Officially, carnaval is supposed to start at midnight Friday ... still 12 hours from now. But, as carnaval has become increasingly commercialised, it has increased in size and time, and the concept of a "pre-party" has been taken to ridiculous levels.
When I started my late search for accommodation in Salvador, I came across a post on the Thorn Tree Forums (at Lonely Planet) offering accommodation. I contacted the email address, and was quoted a price, which seemed at the time ridiculously expensive, especially as I was still in Peru. But Paolo, the person at the other end, replied that he understood the constraints but urged me come to Salvador if I could. When I reached Manaus, I contacted him again, and he had one space in a slightly cheaper alternative, and I grabbed it.
Both apartments are penthouses in Barra, a suburb of Salvador and one of the main locations of the Carnaval festivities. The more expensive apartment is certainly nicer, and even features a roof top pool (part of the apartment), but the cheaper apartment is not bad at all.
But what has been great is Paolo's involvement in taking all the people staying at the two apartments (combined) through Day 0 (my term, not sure what the official term is) as well as going out on previous nights. He has really put some thought into organising everything, and since everyone (including his Brazilian friends and with the exception of Paolo himself) is doing this for the first time, he has really been great at explaining the dos, donts, dangers etc.
Apart from Paolo and myself, there are 4 Irish girls, 1 English girl, 1 Greek girl, 1 American girl, 1 Australian girl, 1 English guy, 3 Brazilian guys and 4 Australian guys (one of them actually emigrated from SA, before 1994). We managed to keep loosing the Australian guys (or maybe they wanted to get lost), but the rest of us managed to stay as a group for most of the night.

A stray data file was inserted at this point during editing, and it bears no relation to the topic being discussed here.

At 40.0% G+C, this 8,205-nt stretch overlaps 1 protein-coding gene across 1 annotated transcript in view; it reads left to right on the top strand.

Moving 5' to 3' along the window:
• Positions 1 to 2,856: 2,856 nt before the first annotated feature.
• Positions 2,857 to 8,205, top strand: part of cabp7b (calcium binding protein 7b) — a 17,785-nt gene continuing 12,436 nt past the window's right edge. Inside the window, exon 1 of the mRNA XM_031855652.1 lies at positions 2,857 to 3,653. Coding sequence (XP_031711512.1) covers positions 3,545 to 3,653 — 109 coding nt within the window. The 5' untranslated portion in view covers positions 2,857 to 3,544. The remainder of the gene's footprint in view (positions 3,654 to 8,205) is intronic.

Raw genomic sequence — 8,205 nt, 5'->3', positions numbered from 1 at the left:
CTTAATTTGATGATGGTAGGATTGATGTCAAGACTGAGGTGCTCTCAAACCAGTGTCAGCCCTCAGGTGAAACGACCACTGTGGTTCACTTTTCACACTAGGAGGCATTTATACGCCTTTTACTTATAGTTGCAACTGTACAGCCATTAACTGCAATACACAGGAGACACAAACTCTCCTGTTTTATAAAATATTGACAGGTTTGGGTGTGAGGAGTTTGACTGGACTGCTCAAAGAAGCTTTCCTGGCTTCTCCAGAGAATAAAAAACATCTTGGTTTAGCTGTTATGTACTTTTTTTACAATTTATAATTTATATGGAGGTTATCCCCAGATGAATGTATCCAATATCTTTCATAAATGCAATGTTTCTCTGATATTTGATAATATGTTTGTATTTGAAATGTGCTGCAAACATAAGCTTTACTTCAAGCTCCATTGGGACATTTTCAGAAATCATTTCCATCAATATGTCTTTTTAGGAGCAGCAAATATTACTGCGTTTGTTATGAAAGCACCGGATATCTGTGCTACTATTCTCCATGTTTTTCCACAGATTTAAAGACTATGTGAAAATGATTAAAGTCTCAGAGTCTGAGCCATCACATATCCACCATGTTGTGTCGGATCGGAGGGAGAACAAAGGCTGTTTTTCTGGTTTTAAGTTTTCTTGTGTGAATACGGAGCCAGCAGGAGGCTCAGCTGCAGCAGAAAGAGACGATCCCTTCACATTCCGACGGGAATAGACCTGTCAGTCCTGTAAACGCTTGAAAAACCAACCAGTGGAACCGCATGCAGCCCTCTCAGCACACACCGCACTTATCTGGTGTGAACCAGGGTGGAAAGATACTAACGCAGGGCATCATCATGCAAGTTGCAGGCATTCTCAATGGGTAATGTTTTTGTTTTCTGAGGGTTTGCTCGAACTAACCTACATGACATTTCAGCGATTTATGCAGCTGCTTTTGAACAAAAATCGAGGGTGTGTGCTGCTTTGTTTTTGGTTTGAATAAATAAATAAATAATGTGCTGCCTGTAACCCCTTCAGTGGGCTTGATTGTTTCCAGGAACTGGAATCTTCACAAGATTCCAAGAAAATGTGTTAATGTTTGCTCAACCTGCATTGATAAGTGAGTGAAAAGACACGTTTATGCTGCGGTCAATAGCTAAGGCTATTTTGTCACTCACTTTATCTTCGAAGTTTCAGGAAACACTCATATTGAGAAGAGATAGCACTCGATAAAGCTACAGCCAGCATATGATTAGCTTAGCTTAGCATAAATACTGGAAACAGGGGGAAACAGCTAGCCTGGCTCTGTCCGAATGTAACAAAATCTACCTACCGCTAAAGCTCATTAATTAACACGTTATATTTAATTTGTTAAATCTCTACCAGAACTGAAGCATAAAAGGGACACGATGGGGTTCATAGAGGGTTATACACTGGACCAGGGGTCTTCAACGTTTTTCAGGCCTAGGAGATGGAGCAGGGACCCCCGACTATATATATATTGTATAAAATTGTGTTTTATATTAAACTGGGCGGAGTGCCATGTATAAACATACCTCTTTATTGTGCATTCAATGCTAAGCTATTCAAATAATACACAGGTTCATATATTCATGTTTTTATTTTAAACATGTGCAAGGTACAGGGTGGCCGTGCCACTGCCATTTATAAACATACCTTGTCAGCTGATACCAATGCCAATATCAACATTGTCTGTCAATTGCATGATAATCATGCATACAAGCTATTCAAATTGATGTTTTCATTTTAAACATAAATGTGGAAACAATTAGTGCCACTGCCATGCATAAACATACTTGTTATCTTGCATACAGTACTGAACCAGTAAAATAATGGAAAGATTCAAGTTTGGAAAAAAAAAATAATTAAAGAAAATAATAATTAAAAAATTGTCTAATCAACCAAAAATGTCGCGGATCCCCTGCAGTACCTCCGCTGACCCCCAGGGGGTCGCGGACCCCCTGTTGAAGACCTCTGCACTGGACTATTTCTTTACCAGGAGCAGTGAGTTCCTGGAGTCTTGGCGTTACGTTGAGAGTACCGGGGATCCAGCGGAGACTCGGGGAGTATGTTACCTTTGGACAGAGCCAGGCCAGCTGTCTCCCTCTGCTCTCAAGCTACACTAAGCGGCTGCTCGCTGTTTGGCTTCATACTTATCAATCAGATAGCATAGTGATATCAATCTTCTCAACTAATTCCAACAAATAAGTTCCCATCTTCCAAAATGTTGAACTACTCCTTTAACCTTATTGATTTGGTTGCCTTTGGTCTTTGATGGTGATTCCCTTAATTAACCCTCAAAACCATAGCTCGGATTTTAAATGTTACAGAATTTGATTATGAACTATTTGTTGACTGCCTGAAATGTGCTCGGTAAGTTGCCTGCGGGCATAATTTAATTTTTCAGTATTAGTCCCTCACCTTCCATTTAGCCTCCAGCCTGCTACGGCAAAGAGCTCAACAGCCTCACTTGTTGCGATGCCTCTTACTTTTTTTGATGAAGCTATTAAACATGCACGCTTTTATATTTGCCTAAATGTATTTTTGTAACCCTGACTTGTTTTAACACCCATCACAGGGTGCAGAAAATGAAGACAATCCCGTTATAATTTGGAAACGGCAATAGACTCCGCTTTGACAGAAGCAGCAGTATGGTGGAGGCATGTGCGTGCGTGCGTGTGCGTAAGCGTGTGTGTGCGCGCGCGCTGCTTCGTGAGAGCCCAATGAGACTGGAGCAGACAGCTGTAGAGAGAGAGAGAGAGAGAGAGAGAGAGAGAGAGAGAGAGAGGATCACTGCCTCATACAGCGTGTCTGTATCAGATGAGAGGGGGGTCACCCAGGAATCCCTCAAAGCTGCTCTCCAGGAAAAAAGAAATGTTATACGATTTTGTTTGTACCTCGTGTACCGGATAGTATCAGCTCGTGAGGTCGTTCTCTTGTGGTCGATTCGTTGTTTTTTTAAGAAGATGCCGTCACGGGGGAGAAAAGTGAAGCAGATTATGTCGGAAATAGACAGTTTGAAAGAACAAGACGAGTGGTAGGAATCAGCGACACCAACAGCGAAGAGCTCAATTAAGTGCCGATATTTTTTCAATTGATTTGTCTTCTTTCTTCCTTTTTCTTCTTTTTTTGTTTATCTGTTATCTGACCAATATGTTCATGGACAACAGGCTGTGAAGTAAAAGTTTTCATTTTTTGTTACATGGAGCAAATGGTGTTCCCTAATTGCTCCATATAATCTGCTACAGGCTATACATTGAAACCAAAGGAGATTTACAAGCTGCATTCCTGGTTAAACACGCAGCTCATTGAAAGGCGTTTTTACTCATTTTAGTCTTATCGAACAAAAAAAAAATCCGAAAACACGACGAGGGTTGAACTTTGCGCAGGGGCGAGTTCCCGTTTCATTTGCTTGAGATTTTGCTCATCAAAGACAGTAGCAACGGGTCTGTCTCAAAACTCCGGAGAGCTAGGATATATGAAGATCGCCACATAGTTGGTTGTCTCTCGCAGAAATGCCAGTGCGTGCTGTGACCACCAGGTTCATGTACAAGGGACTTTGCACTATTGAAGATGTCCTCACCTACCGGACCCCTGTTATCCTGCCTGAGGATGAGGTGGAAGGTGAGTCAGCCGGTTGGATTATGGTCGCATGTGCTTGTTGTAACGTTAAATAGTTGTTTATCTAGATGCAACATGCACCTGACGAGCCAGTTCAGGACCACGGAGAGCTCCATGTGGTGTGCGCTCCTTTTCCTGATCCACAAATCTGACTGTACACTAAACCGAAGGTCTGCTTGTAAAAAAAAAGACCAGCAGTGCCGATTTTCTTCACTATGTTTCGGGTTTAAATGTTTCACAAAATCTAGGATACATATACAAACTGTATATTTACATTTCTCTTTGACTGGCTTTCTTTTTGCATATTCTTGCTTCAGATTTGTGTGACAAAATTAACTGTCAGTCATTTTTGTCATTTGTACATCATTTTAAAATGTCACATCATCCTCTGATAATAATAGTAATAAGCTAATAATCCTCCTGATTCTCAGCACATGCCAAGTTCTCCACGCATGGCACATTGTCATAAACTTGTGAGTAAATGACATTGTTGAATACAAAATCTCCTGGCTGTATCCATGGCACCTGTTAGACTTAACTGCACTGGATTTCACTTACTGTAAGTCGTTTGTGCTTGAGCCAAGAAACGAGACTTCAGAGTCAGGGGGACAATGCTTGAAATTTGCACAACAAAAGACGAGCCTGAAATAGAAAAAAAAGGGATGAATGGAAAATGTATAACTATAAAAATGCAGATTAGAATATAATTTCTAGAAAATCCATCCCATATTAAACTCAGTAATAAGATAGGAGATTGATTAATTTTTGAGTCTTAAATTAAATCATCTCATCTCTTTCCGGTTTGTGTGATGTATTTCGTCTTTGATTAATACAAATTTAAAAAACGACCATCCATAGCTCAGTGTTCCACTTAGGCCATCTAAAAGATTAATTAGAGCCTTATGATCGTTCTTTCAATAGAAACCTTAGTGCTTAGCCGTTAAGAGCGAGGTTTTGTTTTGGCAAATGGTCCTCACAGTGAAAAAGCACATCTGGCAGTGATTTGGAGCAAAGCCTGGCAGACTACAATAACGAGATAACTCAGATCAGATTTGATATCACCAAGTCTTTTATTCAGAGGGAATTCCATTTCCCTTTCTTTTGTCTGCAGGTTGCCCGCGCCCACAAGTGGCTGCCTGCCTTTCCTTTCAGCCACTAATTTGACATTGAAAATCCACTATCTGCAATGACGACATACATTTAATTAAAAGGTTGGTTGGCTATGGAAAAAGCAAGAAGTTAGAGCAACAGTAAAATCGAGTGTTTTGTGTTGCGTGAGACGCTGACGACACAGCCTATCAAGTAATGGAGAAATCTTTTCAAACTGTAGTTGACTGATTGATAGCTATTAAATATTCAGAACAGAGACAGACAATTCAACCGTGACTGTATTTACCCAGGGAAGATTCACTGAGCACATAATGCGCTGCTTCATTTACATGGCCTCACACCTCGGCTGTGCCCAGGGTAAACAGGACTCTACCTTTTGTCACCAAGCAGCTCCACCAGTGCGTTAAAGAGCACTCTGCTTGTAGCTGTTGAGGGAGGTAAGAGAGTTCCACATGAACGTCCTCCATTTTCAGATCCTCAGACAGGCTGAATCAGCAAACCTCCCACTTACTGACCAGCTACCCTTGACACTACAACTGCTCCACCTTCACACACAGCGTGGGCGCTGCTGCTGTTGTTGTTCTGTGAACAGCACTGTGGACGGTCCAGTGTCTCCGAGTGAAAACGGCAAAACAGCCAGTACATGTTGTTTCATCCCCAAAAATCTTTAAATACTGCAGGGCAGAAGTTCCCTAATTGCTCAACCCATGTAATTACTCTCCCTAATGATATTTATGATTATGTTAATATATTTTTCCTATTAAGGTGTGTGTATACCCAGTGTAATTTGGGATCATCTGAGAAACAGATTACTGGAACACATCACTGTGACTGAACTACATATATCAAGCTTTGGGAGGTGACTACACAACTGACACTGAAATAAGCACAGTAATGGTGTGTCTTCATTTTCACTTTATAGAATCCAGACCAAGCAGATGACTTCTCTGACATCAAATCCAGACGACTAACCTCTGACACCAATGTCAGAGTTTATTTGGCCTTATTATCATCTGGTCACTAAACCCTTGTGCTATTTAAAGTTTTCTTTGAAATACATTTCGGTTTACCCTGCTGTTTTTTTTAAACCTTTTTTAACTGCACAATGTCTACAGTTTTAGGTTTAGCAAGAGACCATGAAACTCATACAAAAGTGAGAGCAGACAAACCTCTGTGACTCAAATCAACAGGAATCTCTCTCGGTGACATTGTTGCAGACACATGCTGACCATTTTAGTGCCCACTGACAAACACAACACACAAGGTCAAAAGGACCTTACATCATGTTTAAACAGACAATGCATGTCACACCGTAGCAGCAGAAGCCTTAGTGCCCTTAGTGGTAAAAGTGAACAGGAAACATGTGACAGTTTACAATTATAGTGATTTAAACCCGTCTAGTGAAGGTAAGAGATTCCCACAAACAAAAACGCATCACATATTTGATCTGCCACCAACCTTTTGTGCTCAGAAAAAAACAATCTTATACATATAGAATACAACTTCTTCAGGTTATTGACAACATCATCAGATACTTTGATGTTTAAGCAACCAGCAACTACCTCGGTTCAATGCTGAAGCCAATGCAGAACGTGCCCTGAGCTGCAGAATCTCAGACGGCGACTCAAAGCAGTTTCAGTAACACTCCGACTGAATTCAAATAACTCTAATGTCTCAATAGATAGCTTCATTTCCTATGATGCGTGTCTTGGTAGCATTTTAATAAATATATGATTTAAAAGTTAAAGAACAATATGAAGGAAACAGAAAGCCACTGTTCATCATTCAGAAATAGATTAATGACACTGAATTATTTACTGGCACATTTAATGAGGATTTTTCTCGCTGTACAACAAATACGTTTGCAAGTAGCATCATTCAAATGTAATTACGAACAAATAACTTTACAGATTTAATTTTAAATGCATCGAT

I do not expect to take any pictures of carnaval. It is just too difficult and dangerous to carry a camera in the crowds. My verbose descriptions will have to do.
I suppose in Rio, blocos would be called schools. Except in Salvador, there is less of a show. Each bloco has at least two massive trucks - the first truck has the musical performers (and their invited guests) and the second truck as the paid "guests". For many blocos, you can purchase a T-Shirt (with the lowest costing around 250 Brazilian Reals or about 100 Euros, per day. There are cheaper deals for multiple days though, and it is possible to get discounted shirts. By joining a bloco, you basically party with the band as they go down the route: the route in Barra is about 5 Km long, and takes about 3 hours to go through.
If you are not in the bloco, you can still party with the bloco as they walk down the road, and be part of the "popcorn". Popcorn is intense - it is like a giant, moving moshpit, but about 10 times as intense as any other moshpit that I have come across - and I have seen a few. The energy is intense, and is one of the most intense partying experiences I have ever had (although, I am hardly a veteran of parties). It is a tiring experience - I went through over 2 litres of water!
Pickpocketing is rife - and although I had a money belt, one cannot keep everything in the money belt, and even though I swatted away a lot of hands, I managed to lose some money. I have decided to buy a hydration pack (they are fairly cheap) which I can fill with water, and then not have to carry too much money.
Off course you can escape all the bustle and take a seat in one of the many stands next to the road. These are almost as expensive as the blocos, but many are catered and some of them have unlimited drinks as part of the equation. While the music is great, there is no real show (there was only one float that had people dressed up in costumes), and it seems a bit of a waste - especially when I don't have much knowledge or understanding of the differences in Brazilian music.
So that was Day 0
We got to the parade around 8pm, and got back to the apartments about 2pm ... the party was hardly over, but most of us were. The main event starts tonight, and apparently, there will be double the number of people. I will post again, assuming I am in a position to do so ...